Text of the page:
"Finally, we have a book which celebrates and examines the topic of gardens and gardening in a way that involves more than simply helping pick the perfect plant for your shady nook." (A Garden of Possibilities, 18 April 2011)
"The book is comprised of numerous essays by different authors, each with their own unique angle. I am very impressed that Permaculture is mentioned at least once by name, and hunter-gatherers, foragers, and horticulturalists, are discussed in many of the essays. Also, each author brings their own definition of gardening, and some of them are broad enough to include the most cutting edge forest gardens as well as many primitive peoples' land management techniques. Even the essays with a more narrow view of what a garden is had interesting thoughts of our interaction with plants and how that impacts us philosophically." (Nathan Carlos Rupley, 15 April 2011)
"Editor Dan O'Brien has assembled a collection of essays, among which are Mara Miller's reflections upon the many layers of time and change inherent in gardens, and the ways in which they affect persona experiences, which illuminate how these may play into design considerations". (Garden Design Journal, 1 April 2011)
"Gardening is not absent from philosophy; after all, Voltaire's Candide ends with the admonition to ‘cultivate our garden.' This book examines how gardening is like philosophy and vice versa. Much space is also given to political philosophy and some fascinating explorations into the political and philosophical ramifications of historical gardening in London and Aztec Mexico. The series is likely to appeal to armchair philosophers and undergraduates alike, and this volume will give gardeners of an intellectual bent a philosophical justification for their hobby." (Library Journal, March 2011)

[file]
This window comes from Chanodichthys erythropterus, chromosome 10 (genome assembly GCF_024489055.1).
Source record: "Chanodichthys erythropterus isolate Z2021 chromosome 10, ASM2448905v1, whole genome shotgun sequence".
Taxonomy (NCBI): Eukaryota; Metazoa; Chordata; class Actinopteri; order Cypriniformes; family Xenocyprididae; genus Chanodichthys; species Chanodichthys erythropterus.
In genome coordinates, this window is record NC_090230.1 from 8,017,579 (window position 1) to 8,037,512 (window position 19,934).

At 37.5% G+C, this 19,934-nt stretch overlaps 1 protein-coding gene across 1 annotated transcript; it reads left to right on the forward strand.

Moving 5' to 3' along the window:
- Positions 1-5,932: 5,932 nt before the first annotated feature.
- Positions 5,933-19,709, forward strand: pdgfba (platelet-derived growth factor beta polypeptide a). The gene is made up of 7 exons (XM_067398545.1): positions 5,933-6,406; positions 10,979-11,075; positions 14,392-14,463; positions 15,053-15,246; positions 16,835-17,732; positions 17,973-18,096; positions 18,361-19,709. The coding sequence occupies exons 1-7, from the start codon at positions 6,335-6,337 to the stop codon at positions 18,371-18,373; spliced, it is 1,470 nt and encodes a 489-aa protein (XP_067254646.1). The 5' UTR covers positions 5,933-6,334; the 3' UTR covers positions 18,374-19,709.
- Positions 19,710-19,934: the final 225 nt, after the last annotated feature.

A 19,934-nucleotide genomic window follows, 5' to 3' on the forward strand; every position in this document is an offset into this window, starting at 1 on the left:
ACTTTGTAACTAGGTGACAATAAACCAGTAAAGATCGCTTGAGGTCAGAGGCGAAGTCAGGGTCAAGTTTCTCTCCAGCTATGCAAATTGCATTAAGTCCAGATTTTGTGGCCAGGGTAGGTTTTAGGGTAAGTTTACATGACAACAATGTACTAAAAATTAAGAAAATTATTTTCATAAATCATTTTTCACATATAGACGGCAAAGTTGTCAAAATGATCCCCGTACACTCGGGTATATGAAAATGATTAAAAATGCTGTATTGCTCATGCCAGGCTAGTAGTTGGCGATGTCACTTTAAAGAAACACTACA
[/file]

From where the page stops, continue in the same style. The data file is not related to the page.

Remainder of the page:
"A new book on the philosophy of gardening - edited by Dan O'Brien and Fritz Allhoff - has been written by and for the green-thumbed thinker, the practical gardener, the salad gardener, the architect, the archaeologist, and the artist at work among the ferns". (Horticulture Week, 12 January 2011)
"Either way, it is an engaging and enjoyable read, and readers of the ERB will certainly want to stay tuned for future volumes in this diverse - and apparently all-encompassing - series!". (Englewood Review of Books, 28 December 2010)